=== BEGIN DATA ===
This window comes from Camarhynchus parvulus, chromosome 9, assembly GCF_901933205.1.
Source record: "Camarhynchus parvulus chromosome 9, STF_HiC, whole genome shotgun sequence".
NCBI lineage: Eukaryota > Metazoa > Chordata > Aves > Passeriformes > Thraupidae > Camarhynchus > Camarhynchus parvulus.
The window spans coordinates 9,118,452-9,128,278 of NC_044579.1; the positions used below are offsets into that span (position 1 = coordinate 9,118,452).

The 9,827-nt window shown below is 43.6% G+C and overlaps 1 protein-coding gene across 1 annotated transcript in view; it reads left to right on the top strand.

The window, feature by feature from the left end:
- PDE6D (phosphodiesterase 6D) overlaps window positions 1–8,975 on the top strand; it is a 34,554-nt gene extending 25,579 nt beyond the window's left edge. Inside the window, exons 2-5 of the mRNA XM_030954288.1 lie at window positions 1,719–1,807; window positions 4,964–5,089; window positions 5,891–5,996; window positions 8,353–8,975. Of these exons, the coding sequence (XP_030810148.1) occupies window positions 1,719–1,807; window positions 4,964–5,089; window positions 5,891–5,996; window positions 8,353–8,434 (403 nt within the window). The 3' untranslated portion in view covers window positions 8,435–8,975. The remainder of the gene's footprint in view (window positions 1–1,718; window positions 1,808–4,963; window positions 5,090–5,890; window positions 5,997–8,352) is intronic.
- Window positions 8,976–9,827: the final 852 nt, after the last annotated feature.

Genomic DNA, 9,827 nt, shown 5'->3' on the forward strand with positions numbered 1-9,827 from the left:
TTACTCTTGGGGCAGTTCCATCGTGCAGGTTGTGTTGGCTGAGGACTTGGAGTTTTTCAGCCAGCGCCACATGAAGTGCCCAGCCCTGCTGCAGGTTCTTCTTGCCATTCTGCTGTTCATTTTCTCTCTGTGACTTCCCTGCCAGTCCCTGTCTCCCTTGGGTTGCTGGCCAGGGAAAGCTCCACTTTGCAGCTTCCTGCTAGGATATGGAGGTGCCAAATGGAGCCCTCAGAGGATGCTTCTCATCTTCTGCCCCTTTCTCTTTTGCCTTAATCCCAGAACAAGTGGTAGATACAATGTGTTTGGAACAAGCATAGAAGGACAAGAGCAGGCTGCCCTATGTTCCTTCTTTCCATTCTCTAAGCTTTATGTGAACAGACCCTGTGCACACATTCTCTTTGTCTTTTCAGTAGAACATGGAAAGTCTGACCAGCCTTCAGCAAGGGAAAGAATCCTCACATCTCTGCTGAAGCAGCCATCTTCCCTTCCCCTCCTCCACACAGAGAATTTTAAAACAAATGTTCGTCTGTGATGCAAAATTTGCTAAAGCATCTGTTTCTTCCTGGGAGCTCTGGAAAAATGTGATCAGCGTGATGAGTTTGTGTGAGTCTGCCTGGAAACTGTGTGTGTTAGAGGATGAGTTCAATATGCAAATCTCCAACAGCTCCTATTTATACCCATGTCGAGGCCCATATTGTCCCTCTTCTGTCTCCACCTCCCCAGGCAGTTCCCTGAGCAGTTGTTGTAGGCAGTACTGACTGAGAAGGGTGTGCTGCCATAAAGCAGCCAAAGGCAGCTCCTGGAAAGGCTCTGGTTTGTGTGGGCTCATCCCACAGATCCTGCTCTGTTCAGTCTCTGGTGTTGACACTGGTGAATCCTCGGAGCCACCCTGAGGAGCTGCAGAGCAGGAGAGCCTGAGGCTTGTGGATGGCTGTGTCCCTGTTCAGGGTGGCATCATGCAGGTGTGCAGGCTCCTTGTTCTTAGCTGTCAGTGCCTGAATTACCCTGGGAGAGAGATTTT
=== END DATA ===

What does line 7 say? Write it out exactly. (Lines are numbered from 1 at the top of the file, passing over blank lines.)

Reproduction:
- PDE6D (phosphodiesterase 6D) overlaps window positions 1–8,975 on the top strand; it is a 34,554-nt gene extending 25,579 nt beyond the window's left edge. Inside the window, exons 2-5 of the mRNA XM_030954288.1 lie at window positions 1,719–1,807; window positions 4,964–5,089; window positions 5,891–5,996; window positions 8,353–8,975. Of these exons, the coding sequence (XP_030810148.1) occupies window positions 1,719–1,807; window positions 4,964–5,089; window positions 5,891–5,996; window positions 8,353–8,434 (403 nt within the window). The 3' untranslated portion in view covers window positions 8,435–8,975. The remainder of the gene's footprint in view (window positions 1–1,718; window positions 1,808–4,963; window positions 5,090–5,890; window positions 5,997–8,352) is intronic.